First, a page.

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Correction needed for allergy answer
Dec 7, 2003

Dr. Aberg:

Just read this on the Body's news. HIV Infection Predisposes to Antibiotic Allergies

By Megan Rauscher

NEW ORLEANS (Reuters Health) Nov 12 - HIV-infected patients are more than two times as likely to experience an adverse reaction to antibiotic therapy than non-infected patients, results suggest. Sulfonamides, cephalosporins, and penicillin carry the greatest risk, according to the study presented by two New York City researchers at the American College of Allergy, Asthma and Immunology meeting this week.

"Adverse drug reactions are becoming more and more common these days as we treat older and more immunocompromised patients," said Dr. Jameela Yusuff of Beth Israel Medical Center. "Adverse drug reactions constitute the sixth leading cause of death and account for roughly 100,000 fatalities annually."

While the literature suggests that there is an increased risk of reactions among HIV patients, "very few studies have shown a specific prevalence among specific antibiotics between HIV-positive and HIV-negative [patients]," Dr. Yusuff said.

She and colleagues reviewed the charts of 1522 HIV-negative patients and 1102 HIV-positive patients looking exclusively for the presence or absence of antibiotic allergies.

Overall, the prevalence of antibiotic drug allergies was increased in the HIV-positive group with a calculated odds ratio of 2.85. Thirty-four percent of HIV-positive patients had evidence in their charts of antibiotic drug allergies compared with just 12 of HIV-negative patients.

"The incidence of adverse drug reactions in the literature among HIV-positive patients has been estimated to be between 3 and 20," Dr. Yusuff noted.

The worst offenders were sulfonamides, with an odds ratio of 6.24 in HIV-positive patients.

Penicillin allergies were common in both HIV-positive and HIV-negative subjects, however the prevalence was slightly higher in the HIV-positive group. The incidence of allergic reactions to macrolides, tetracyclines, and cephalosporins while relatively low in both groups were seen more often in the HIV-positive group.

Co-author and presenter Dr. Brian Lee said there are several theories as to why HIV-positive patients predisposed to antibiotic hypersensitivity.

"A deficiency in the antioxidant, glutathione, used in the reduction of many toxic metabolites including sulfa drugs, is one of the most accepted explanations," he said, adding: "Many studies have shown that HIV-positive patients may have a decreased amount of glutathione."

Another "well-accepted theory," Dr. Lee said, is that HIV-positive patients are "slower acetylators compared with non-HIV patients, which allows more of the antibiotic to be oxidized resulting in a greater potential for adverse reactions."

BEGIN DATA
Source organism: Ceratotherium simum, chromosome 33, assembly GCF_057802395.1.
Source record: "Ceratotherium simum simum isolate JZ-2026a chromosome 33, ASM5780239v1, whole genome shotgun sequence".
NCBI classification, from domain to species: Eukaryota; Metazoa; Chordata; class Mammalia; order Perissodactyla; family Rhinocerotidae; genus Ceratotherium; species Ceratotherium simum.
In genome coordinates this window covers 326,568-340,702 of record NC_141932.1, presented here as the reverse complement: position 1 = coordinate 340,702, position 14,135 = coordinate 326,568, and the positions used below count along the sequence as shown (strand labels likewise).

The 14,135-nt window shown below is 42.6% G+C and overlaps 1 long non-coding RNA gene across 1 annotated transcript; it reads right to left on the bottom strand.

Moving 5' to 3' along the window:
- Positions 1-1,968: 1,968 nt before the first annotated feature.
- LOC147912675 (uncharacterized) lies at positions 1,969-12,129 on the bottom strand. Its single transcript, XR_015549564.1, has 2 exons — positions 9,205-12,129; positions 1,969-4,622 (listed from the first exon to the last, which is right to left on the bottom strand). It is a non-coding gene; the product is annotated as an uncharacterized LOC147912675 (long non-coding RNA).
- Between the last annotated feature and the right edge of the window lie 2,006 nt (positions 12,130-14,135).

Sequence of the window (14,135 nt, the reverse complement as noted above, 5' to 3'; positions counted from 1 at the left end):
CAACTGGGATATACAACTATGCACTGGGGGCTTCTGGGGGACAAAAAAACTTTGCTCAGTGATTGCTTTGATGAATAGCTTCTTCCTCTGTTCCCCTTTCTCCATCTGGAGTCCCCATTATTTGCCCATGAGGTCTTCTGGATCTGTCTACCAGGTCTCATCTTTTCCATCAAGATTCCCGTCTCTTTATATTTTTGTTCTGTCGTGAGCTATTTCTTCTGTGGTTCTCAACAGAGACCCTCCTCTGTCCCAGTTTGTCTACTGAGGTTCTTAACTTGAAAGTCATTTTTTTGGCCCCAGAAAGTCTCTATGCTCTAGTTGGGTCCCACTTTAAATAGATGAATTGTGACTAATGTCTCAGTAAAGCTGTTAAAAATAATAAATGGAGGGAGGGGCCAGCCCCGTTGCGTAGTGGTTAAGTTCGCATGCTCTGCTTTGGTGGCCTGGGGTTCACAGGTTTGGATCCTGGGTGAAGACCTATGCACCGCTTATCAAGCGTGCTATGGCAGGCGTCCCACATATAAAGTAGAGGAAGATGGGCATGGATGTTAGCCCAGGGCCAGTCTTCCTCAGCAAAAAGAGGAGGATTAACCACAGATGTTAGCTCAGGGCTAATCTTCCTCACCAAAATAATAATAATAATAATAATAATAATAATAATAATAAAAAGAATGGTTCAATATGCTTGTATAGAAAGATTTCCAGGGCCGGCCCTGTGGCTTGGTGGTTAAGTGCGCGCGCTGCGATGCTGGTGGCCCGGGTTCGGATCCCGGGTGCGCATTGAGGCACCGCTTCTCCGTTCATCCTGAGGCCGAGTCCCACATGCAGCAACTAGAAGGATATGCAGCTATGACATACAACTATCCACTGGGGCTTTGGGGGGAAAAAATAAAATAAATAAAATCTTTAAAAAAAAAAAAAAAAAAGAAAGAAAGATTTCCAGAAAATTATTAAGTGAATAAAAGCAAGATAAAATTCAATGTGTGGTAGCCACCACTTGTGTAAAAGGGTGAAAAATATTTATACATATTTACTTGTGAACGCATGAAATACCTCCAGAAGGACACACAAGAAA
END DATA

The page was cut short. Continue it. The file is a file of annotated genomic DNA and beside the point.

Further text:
The etiology of adverse drug reactions in the HIV-infected population is "likely multifactorial," he concluded.

So your answer should be corrected.

Response from Dr. Aberg

Always happy to share results of new studies. Thank you for bringing this to my attention.

I will be interested in seeing the full report when it is published as there is not enough information to critically interpret the review. One, this is a retrospective study and we all know that retrospective studies are only as good as one can interpret data from a written chart. Sometimes data is missing. If a person was prescribed an antibiotic and had a reaction but went to another health care provider, would the results be in the chart they reviewed? Another question is regarding who the HIV seronegatives were. HIV positive patients have increased exposures to antibiotics particularly sulfa containing drugs which have a high rate of hypersensitivity reactions. One would want to compare HIV positives on sulfa to HIV seronegatives prescribed sulfa to actaully show that there is a higher rate of reactions. This retrospective review is describing a population that was prescribed various antibiotics. I do not know what the actual numbers are (how many patients in each group were prescribed an antibiotic) or how well the cohorts are matched (age, sex, ethnicity, underlying illness, etc). What was the duration of antibiotics for each group? This is a very important detail. I suspect the HIV population received antibiotics for long periods whereas the HIV seronegative population could have been treated for a short term. For example, a person with HIV who has a CD4 count less than 200, will have sulfa/trimethoprim prescribed for months (possibly years) whereas a young woman with a urinary tract infection may only get one dose of sulfa/trimethoprim. Can you really compare those 2 scenarios? So, I agree with the conclusion that the rationale for seeing the adverse reactions are "multifactorial". One of those factors may be duration of treatment or multiple exposures to the antibiotics themselves rather than HIV itself.

I look forward to seeing the complete study. Further studies are warranted in this area. Thanks again

Side effects and what to do
my friend is has aids but his wife dosent will the baby get it

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